Claire Wineland has a lifetime of experience with patient-centered care. The 20-year-old cystic fibrosis patient spent much of her youth in hospitals, growing up surrounded by doctors and health care professionals. Those years observing physicians gave her clear insights into what it means to focus on the patient, not the illness.
Wineland will share her perspective at OMED 17, Oct. 8 in Philadelphia. Following is an edited interview.
You offered great advice on interacting with a sick person in this video. What specific tips would you give to doctors about relating to patients?
Doctors lead a team of health care professionals, and they expect everyone on that team to contribute to a patient’s care. But they don’t always extend that expectation to the patients themselves. When they do, it can make a huge difference in a patient’s outlook and desire to fight their illness. They feel like an active participant in their treatment rather than a passive bystander.
I’ve always thrived when I had doctors who expected a lot from me, and expected me to take charge of my own treatment.
I worked with one doctor, who I’ll call “Dr. Indy,” who really partnered with me. He shared way more details about my condition than my other doctors had. He expected me to report back to him on how my treatments were going and come up with suggestions to improve them.
For example, he asked me to do vest treatment four times a day. I reported back that doing it that much was too hard on my lungs, and suggested three times a day instead. Then he said we should try twice a day and add in a different treatment. So it was really more of a conversation.
What else did “Dr. Indy” do that made your experience with him stand out so much?
I have a doctor now who really believes that there’s going to be a cure for CF soon. So his attitude is that you just have to keep people alive long enough and then everything will get fixed.
What I loved about Dr. Indy was that he wanted to try absolutely everything to make my actual day-to-day life significantly easier. It was really refreshing for me to have a doctor who was so hopeful about making my time spent waiting for the cure enjoyable and not just a fight.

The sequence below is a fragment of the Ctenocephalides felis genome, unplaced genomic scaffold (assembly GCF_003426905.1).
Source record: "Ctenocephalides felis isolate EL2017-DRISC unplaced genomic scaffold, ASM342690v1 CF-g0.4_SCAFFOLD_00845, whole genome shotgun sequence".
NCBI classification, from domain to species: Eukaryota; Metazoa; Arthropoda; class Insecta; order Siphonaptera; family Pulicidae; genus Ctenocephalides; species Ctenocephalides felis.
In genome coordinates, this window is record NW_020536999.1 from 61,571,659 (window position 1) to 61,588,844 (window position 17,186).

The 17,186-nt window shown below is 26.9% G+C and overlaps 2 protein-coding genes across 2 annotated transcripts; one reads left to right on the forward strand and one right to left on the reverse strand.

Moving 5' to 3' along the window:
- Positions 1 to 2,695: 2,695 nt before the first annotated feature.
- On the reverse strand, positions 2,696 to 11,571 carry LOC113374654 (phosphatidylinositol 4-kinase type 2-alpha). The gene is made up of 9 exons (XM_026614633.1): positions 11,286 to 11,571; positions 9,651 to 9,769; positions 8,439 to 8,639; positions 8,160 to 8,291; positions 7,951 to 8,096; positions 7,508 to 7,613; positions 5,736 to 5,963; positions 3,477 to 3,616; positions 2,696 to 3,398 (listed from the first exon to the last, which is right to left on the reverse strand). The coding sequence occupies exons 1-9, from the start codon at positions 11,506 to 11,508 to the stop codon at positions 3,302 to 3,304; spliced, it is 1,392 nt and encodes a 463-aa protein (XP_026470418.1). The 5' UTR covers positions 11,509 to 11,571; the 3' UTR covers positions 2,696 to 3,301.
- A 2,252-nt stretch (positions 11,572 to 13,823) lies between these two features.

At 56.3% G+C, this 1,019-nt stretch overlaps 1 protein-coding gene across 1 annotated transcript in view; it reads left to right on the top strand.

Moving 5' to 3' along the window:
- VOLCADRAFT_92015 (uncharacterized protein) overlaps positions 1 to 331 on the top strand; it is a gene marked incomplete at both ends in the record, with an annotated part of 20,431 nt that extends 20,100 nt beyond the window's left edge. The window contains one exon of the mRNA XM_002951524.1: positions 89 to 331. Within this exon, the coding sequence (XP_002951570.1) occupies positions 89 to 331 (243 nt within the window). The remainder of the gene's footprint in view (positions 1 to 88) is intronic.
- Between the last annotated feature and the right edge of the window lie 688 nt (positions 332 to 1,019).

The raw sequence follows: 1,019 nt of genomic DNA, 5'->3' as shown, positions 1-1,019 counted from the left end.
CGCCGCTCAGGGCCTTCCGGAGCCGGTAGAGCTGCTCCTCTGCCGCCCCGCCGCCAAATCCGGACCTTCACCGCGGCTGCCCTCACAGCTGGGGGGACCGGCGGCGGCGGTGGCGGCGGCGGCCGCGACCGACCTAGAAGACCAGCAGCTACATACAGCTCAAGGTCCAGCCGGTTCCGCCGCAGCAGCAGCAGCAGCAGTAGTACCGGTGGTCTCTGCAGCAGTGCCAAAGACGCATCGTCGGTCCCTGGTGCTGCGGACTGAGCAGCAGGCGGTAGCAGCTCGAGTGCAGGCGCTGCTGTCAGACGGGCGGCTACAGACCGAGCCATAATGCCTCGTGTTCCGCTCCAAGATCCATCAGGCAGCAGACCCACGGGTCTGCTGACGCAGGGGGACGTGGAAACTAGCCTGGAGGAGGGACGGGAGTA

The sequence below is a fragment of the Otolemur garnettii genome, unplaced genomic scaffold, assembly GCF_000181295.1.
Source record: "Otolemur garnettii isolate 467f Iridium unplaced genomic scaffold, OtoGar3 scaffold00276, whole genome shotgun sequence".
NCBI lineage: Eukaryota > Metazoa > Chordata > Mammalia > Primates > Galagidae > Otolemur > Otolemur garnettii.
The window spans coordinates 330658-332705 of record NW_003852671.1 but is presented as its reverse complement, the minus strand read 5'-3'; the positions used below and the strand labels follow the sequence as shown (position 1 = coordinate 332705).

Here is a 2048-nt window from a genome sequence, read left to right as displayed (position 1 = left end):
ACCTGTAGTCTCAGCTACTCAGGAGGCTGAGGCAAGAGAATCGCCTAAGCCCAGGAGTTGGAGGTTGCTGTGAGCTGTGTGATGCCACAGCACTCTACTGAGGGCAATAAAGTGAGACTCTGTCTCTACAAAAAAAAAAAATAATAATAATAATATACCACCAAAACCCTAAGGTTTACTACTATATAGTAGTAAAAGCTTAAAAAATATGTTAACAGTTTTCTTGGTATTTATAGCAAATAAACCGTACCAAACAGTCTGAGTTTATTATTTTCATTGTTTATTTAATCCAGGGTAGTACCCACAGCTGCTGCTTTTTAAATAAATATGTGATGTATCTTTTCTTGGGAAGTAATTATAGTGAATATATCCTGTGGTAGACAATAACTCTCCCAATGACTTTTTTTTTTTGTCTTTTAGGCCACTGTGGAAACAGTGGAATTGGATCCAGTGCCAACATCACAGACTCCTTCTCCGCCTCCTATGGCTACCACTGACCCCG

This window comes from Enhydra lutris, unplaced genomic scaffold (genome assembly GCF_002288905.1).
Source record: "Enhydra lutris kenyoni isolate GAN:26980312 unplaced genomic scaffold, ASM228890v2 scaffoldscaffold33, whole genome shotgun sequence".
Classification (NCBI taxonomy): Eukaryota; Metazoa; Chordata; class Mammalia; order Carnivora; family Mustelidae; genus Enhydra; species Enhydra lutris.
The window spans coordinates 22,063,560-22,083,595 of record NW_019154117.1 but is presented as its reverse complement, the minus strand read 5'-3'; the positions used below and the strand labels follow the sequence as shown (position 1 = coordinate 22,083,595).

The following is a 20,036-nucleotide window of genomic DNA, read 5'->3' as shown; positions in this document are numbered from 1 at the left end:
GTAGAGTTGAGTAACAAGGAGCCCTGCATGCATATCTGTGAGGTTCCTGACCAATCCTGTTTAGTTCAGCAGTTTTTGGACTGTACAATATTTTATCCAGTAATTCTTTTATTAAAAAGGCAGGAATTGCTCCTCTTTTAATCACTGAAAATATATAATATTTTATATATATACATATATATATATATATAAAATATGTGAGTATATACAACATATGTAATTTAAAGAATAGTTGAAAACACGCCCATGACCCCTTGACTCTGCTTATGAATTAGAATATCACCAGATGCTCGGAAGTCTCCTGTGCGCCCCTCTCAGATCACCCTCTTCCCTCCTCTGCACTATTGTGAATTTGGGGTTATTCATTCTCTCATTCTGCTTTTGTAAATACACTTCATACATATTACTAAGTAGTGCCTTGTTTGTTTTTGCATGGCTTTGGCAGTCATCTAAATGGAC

What should doctors know about working with cystic fibrosis patients?
CF is a terminal illness. As patients transition from childhood to adulthood, physicians should understand that their priorities change.
When you’re a kid, CF treatment is often all-encompassing. You’re in the hospital a lot, you’re doing a lot of treatments. By the time you’re an adult, you can’t spend all your time in treatment or you’ll never be able to accomplish your goals.
It’s really important for adult CF patients to pursue their life goals when they’re young because they have a limited life expectancy.
Physicians should talk to their adult CF patients about what they want to accomplish and what kind of quality of life they want. Then, they can tailor their treatment plan to help them achieve that instead of being laser-focused on the optimal treatment, which may be too time-consuming.
How does the osteopathic philosophy align with the kind of care you’re looking for?
You have to look at a patient’s whole life. What’s important to them? What gives them purpose? It’s so important to treat patients as full human beings who have something to offer.
That’s what I find really beautiful about the osteopathic philosophy of treating the mind, body and spirit. For me, my mental state and how I view the world has just as much to do with whether I’m going to be healthy as my pulmonary function test results. DOs really get that. They understand that physical health is just one component of someone’s life experience—and that it’s interconnected with their mental health, environment and outlook.
For more info on what’s in store for OMED 2017, read the following articles: